Summary: God wants us to have a godly attitude even whent times are bad
Maintaining our attitude even in the midst of problems
There was a man who was flying in an airplane with his friend who was giving him some personal
flying lessons. So the man was looking at all the instruments but there was one in particular that
the pilot kept looking at and so he asked him what was it?
The pilot replied, that it is called the “Altimeter” which determines my altitude. In flying, the
altitude of the plane is what he called the position of the aircraft in relation to the horizon. When
the airplane is climbing it has a nose high altitude because the nose of the plane is pointed above
the horizon. So when the aircraft is diving you would call that a nose down altitude.
Since the performance of the airplane depends on its altitude, it is necessary to change the altitude
in order to change the performance.
Now after studying this information I began to think about this in relation to a persons attitude.
Does not a persons attitude dictate his performance. So I began to think that what if a person had
an attitude indicator that continually evaluates a persons perspective and achievements in life.
What happens when the attitude is dictating undesirable results? How can the attitude be
changed? And, if the attitude changes, what are the ramifications to other people around you?
But one thing that I have come to know that in every aircraft there is what is called a “Flying
Manual.” So we who are Christians have a operating manual and it is called the “Bible.”
The apostle Paul, when writing to the church at Philippi, placed before those Christians an attitude
indicator. He said in Philippians 2:5, “Have this mind (attitude) in yourselves which was also in
Christ gives us a perfect example to follow in regards to attitude. His high standard was not given
to frustrate us but to reveal areas in our lives that need improvement. Whenever I study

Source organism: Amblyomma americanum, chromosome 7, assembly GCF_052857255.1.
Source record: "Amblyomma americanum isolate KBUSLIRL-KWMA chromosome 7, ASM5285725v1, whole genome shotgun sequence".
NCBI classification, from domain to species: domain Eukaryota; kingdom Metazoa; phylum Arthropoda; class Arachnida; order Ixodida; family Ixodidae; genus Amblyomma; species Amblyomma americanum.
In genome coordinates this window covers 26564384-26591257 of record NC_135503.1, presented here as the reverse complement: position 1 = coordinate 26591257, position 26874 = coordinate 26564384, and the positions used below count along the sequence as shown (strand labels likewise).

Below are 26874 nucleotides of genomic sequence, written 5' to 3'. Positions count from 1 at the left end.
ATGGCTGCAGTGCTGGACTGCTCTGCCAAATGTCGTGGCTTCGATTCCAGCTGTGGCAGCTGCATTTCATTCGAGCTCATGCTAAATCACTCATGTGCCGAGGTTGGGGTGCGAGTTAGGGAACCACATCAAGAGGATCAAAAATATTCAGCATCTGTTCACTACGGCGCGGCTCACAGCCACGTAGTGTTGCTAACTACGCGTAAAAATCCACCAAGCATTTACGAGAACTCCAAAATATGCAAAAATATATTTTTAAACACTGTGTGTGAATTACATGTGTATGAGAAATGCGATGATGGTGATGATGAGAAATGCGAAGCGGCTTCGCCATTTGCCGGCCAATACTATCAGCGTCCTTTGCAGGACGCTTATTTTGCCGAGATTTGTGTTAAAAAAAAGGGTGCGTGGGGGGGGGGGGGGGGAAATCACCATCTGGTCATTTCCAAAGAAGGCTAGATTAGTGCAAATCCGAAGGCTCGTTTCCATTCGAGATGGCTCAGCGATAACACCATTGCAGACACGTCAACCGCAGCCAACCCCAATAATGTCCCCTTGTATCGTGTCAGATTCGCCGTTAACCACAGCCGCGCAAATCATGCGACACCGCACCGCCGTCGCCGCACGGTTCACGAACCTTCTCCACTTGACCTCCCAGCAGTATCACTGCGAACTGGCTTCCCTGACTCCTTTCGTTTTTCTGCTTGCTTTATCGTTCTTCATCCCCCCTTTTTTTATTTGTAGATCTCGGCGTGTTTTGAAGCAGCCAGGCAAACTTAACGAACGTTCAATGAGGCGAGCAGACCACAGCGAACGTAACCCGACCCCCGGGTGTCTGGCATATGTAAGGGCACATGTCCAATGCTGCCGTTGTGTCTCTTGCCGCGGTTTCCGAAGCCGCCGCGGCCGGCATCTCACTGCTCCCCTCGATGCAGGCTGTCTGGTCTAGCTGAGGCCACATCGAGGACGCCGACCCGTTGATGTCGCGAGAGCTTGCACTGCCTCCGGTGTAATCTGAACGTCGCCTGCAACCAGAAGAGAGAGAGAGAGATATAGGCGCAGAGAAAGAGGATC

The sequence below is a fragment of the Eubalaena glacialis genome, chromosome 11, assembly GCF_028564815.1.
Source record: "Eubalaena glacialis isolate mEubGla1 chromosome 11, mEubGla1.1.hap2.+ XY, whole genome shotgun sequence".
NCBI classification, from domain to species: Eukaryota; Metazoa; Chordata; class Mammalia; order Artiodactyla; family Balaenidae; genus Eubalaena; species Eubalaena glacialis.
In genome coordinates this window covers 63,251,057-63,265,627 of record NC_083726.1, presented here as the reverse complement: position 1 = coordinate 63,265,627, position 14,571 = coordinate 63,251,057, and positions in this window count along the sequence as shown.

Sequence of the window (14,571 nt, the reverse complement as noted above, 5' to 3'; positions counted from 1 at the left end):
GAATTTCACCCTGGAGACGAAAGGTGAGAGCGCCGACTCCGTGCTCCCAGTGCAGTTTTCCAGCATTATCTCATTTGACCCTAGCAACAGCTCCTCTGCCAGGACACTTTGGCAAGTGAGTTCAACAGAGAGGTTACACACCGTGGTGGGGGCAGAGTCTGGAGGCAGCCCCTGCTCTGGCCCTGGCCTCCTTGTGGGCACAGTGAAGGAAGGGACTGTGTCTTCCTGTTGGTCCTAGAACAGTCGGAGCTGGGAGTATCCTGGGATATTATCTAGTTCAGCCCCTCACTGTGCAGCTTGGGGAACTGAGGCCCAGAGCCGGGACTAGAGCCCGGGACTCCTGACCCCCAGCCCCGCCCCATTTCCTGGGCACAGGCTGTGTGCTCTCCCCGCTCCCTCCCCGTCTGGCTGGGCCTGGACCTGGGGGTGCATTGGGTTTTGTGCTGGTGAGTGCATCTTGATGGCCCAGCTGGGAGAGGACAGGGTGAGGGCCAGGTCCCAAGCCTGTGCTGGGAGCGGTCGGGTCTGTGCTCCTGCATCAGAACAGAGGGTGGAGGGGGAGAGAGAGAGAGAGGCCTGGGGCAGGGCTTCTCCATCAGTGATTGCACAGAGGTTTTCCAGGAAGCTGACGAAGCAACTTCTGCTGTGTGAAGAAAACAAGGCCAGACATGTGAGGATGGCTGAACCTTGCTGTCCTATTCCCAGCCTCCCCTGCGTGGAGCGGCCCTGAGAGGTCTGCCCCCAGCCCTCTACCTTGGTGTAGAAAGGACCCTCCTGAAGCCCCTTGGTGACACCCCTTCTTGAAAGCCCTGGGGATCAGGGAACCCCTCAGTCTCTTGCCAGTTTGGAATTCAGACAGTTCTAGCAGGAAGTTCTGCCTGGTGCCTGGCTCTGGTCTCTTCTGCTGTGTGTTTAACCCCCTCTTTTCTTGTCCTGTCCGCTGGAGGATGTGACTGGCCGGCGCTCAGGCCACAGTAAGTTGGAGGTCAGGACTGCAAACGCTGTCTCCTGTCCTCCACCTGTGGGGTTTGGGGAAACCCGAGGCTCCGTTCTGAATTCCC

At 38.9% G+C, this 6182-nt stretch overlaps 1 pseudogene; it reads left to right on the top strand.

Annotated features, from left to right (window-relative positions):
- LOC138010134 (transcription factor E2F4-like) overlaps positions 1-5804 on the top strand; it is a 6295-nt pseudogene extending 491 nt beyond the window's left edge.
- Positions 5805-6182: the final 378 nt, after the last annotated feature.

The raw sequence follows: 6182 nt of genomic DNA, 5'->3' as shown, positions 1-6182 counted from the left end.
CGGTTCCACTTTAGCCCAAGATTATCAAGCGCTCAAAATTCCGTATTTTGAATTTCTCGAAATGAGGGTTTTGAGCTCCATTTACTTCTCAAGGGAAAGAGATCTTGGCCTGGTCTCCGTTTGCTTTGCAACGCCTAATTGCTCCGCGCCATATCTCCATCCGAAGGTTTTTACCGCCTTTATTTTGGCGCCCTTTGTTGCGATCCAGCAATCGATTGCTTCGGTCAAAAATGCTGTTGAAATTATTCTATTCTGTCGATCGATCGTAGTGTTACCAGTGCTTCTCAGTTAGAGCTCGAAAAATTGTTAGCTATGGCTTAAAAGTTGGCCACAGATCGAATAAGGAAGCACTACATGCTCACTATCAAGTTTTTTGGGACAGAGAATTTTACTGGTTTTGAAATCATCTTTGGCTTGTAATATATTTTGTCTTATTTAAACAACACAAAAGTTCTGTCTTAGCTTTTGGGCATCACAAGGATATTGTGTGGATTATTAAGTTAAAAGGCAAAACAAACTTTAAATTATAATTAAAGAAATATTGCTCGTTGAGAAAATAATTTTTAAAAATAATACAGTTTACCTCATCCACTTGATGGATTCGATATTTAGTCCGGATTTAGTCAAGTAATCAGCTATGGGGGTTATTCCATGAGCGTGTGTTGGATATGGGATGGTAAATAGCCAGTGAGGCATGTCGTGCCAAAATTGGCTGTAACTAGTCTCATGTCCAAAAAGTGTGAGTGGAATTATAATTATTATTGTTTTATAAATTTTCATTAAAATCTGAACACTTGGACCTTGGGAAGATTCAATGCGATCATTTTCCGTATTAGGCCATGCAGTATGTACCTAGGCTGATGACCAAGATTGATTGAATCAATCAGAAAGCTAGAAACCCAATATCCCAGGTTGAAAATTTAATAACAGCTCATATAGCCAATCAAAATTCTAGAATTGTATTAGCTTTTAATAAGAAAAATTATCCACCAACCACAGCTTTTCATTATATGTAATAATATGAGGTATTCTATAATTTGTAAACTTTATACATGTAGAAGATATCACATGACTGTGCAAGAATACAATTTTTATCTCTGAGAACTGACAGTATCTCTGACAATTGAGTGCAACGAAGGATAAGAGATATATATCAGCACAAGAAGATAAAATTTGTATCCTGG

Philippians 2:3-8, I am reminded of the healthy attitude qualities that Jesus possessed.
Turn to Philippians 2:3-8
1. He was selfless: “Do nothing from selfishness or empty conceit, but with humility of mind
let each of you regard one another as more important than himself; do not merely look out for
your own personal interests, but also for the interests of others” (Verse 4)
2. He was secure: “Who, although He existed in the form of God, did not regard equality with
God a thing to be grasped, but emptied Himself, taking the form of a bond-servant, and being
made in the likeness of men.” (Verses 6,7)
3. He was submissive: “And being found in appearance as a man, He humbled Himself by
becoming obedient to the point of death, even death of a cross” (Verse 8)
Paul says that these qualities were exhibited in the life of Christ because of His attitude. He also
says that we can have the same attitude in our lives. We have a visual example of a Christian
attitude and we are also encouraged to attain it.
“I urge you therefore, brethren, by the mercies of God, to present your bodies a living and holy
sacrifice, acceptable to God, which is your spiritual service of worship. And do not be
conformed to this world, but be transformed (How) by the renewing of your mind, that you may
prove what the will of God is, that which is good and acceptable and perfect.”
But Attitude: What Is It?
Hardly a day passes without the word “Attitude” entering a conversation. It may be used as a
complaint or a compliment. It could mean the difference between a promotion or a demotion.
Sometimes we sense it, other times we see it. Yet it is difficult to explain.
The attitude is an inward feeling expressed by behavior. That is why an attitude can be seen
without a word being said.
The Bible teaches us that, “God sees not as man sees, for man looks at the outward appearance,
but the Lord looks at the heart.” (1 Samuel 16:7). “The heart is more deceitful than all else and
is desperately sick; who can understand it?” (Jeremiah 17:9). These statements express our
inability to know for sure what emotions are going on inside someone else. Yet, while we refrain
from judging others by their outward expressions, many times the outward actions become a
“window to the soul.” A person who gives “a look that kills,” probably is not inwardly singing,
“Maybe God is trying to tell you something.”
Since an attitude often is expressed by our body language and by the looks on our faces, it can be
contagious. Have you noticed what happens to a group of people when one person, by his